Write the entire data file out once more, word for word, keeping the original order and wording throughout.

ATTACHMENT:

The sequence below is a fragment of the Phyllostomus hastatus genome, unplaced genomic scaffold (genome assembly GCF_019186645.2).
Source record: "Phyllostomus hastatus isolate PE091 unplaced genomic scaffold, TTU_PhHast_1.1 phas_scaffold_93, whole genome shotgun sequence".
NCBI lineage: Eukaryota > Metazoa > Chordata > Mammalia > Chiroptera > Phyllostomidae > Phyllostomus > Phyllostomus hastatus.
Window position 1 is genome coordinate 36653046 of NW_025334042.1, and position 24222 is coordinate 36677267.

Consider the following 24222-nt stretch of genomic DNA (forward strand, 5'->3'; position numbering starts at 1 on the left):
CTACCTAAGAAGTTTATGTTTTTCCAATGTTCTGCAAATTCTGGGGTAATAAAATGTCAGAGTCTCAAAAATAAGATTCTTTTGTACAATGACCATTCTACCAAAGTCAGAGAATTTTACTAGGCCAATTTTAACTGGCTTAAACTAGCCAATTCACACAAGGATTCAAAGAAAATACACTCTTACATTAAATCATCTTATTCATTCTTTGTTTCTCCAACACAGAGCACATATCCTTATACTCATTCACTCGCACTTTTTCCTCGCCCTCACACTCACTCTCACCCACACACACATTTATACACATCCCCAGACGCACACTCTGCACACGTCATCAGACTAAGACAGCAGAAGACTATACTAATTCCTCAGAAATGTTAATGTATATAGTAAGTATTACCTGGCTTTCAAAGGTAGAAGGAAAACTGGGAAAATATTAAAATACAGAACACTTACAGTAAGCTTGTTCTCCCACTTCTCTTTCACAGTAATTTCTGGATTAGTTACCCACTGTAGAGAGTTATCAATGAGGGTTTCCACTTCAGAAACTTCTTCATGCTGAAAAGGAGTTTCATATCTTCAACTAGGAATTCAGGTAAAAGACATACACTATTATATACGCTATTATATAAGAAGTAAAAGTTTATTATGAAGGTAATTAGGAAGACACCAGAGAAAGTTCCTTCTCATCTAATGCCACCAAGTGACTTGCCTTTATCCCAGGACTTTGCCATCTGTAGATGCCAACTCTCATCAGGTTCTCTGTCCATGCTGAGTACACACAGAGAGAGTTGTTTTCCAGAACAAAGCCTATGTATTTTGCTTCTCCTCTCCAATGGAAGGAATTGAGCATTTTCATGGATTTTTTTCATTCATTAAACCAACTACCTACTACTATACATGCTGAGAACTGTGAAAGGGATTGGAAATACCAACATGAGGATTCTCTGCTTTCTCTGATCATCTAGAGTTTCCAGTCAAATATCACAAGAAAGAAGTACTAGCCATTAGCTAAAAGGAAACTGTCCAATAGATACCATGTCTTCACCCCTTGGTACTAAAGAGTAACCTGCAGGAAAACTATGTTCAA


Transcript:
The sequence below is a fragment of the Phyllostomus hastatus genome, unplaced genomic scaffold (genome assembly GCF_019186645.2).
Source record: "Phyllostomus hastatus isolate PE091 unplaced genomic scaffold, TTU_PhHast_1.1 phas_scaffold_93, whole genome shotgun sequence".
NCBI lineage: Eukaryota > Metazoa > Chordata > Mammalia > Chiroptera > Phyllostomidae > Phyllostomus > Phyllostomus hastatus.
Window position 1 is genome coordinate 36653046 of NW_025334042.1, and position 24222 is coordinate 36677267.

Consider the following 24222-nt stretch of genomic DNA (forward strand, 5'->3'; position numbering starts at 1 on the left):
CTACCTAAGAAGTTTATGTTTTTCCAATGTTCTGCAAATTCTGGGGTAATAAAATGTCAGAGTCTCAAAAATAAGATTCTTTTGTACAATGACCATTCTACCAAAGTCAGAGAATTTTACTAGGCCAATTTTAACTGGCTTAAACTAGCCAATTCACACAAGGATTCAAAGAAAATACACTCTTACATTAAATCATCTTATTCATTCTTTGTTTCTCCAACACAGAGCACATATCCTTATACTCATTCACTCGCACTTTTTCCTCGCCCTCACACTCACTCTCACCCACACACACATTTATACACATCCCCAGACGCACACTCTGCACACGTCATCAGACTAAGACAGCAGAAGACTATACTAATTCCTCAGAAATGTTAATGTATATAGTAAGTATTACCTGGCTTTCAAAGGTAGAAGGAAAACTGGGAAAATATTAAAATACAGAACACTTACAGTAAGCTTGTTCTCCCACTTCTCTTTCACAGTAATTTCTGGATTAGTTACCCACTGTAGAGAGTTATCAATGAGGGTTTCCACTTCAGAAACTTCTTCATGCTGAAAAGGAGTTTCATATCTTCAACTAGGAATTCAGGTAAAAGACATACACTATTATATACGCTATTATATAAGAAGTAAAAGTTTATTATGAAGGTAATTAGGAAGACACCAGAGAAAGTTCCTTCTCATCTAATGCCACCAAGTGACTTGCCTTTATCCCAGGACTTTGCCATCTGTAGATGCCAACTCTCATCAGGTTCTCTGTCCATGCTGAGTACACACAGAGAGAGTTGTTTTCCAGAACAAAGCCTATGTATTTTGCTTCTCCTCTCCAATGGAAGGAATTGAGCATTTTCATGGATTTTTTTCATTCATTAAACCAACTACCTACTACTATACATGCTGAGAACTGTGAAAGGGATTGGAAATACCAACATGAGGATTCTCTGCTTTCTCTGATCATCTAGAGTTTCCAGTCAAATATCACAAGAAAGAAGTACTAGCCATTAGCTAAAAGGAAACTGTCCAATAGATACCATGTCTTCACCCCTTGGTACTAAAGAGTAACCTGCAGGAAAACTATGTTCAA